10 things for companies to consider if served with a winding up petition

8 minutes de lecture
25 mars 2024

Occasionally an invoice slips through the net and does not get paid, or payment is delayed due to issues with the goods or services being provided.

Where the debt is for £750 or more, an impatient creditor may serve a statutory demand or a winding up petition if it considers there to be no reason for the delay.

If this happens, deal with the situation immediately as the consequences of failing to do so can be very damaging to the company's reputation and finances; even if it is not ultimately wound up.

To help you take appropriate action, we have pulled together some of the key questions and steps to consider.

1. What is a statutory demand / winding up petition?

A statutory demand is a formal demand for payment of a debt. If the debt remains unpaid and unchallenged for more than three weeks, it will constitute evidence that a company is unable to pay its debts and that the debt is undisputed. This evidence can then be used to support a winding up petition.

A winding up petition is a creditor's petition to have a company placed into compulsory liquidation by the Court, resulting in the company ceasing to trade and being wound up.

2. What happens once a winding up petition is served?

The creditor presenting the petition must advertise it in the London Gazette no less than seven days after serving it on the company concerned. If the debt is not paid within this time period, the advertisement will be put in the Gazette - which is closely monitored by the banks. Upon notice of the petition, the company's bank will normally freeze its accounts, potentially leaving the company without access to funds and unable to pay its other debts; even if it could have done so before. The company will also struggle to secure credit from its suppliers, and creditors may pursue outstanding debts more vigorously.

Also, many commercial contracts (including leases) can be terminated if insolvency proceedings are commenced - often including the presentation of a winding up petition.

It is also important to note that in the event that the Court does make a winding up order, any assets disposed of from the date of the presentation of the petition will be void and can be clawed back for the benefit of the company's creditors. This may be avoided by seeking a prospective validation order from the Court.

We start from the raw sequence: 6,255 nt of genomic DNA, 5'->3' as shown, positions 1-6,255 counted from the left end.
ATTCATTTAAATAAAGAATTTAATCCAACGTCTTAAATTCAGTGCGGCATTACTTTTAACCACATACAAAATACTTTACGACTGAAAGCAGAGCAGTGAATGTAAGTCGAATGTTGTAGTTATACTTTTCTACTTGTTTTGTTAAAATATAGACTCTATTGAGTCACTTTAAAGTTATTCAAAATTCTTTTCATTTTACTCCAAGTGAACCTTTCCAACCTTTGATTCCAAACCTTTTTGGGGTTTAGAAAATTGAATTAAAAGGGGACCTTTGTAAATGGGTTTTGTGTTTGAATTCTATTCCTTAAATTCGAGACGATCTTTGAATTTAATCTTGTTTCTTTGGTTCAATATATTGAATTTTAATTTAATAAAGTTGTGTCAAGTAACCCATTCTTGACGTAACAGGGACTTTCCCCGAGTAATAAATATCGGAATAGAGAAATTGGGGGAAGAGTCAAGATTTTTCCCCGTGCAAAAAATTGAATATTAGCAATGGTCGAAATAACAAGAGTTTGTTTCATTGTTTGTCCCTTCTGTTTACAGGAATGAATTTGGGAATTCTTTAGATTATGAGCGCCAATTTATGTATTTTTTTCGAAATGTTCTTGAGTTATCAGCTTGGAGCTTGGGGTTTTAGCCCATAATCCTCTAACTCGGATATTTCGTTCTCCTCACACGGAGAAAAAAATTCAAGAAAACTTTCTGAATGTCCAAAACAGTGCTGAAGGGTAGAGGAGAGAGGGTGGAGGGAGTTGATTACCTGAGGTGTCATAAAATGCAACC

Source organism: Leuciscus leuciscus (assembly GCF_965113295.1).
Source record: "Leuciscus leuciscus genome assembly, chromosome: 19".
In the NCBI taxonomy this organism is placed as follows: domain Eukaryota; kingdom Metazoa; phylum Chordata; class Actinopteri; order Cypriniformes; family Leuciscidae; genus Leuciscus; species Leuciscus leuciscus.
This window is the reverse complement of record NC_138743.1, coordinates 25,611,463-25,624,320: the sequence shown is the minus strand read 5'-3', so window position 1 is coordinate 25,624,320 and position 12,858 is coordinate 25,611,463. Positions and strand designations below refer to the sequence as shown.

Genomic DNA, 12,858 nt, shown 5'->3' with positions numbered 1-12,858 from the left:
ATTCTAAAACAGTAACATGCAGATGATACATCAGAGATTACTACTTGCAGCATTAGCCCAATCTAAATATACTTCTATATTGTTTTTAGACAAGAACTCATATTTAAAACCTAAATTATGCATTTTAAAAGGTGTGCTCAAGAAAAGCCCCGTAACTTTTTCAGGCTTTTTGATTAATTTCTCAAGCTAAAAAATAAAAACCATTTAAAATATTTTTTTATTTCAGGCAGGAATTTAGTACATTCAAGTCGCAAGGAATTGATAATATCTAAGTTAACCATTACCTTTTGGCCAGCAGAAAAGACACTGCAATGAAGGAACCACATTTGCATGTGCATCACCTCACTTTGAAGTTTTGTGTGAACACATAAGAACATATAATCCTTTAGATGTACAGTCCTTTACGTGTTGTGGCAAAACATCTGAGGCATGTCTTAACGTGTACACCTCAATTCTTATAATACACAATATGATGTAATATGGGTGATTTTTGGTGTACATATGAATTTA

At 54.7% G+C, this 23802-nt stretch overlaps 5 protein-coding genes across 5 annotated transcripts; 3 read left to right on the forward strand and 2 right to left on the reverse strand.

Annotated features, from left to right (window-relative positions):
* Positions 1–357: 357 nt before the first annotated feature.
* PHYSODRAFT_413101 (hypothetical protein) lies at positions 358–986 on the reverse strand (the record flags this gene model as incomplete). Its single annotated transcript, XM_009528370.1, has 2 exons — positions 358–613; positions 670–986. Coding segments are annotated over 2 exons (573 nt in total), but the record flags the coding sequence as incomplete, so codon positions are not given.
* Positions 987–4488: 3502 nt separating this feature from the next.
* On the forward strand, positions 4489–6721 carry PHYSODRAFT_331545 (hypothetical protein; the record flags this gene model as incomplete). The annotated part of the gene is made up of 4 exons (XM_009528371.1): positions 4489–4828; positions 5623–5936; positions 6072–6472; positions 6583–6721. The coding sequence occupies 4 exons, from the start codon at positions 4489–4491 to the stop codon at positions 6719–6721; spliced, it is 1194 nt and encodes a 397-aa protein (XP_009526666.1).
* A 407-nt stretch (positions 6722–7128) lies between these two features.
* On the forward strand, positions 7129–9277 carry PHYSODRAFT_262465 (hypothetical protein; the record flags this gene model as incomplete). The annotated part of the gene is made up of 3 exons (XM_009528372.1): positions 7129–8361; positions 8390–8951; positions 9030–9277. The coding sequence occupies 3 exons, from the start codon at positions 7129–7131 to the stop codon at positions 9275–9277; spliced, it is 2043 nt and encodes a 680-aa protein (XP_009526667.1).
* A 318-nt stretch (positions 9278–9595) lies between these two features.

3. What if the debt is due?

If due, the debt should be paid (probably along with the petitioner's costs of issuing the petition) before the petition is advertised - i.e. within the seven days following service of the petition. In doing so, the company should seek to obtain a written undertaking from the petitioner that the petition will not be advertised or pursued, and will be withdrawn (with the permission of the Court) or dismissed at the petition hearing. If the company is able to pay some but not all of the debt, it should discuss payment options with the creditor, to see if an agreement can be reached.

Even if the original debt upon which the petition was based has been paid in full, the Court will not grant permission to withdraw the petition if it has been advertised or another creditor has given notice of support. Nor will it agree to dismiss the petition if another supporting creditor takes over conduct of it.

If only part of the debt is undisputed and due, that part should be paid and the balance of the petition opposed.

4. What if the debt is disputed?

If there is a genuine dispute on substantial grounds as to whether the debt is owed, or if the company has a cross claim or right of set off which would cancel out the debt, or reduce it to less than £750, then the petition must be challenged - and quickly.

5. How can the petition be challenged?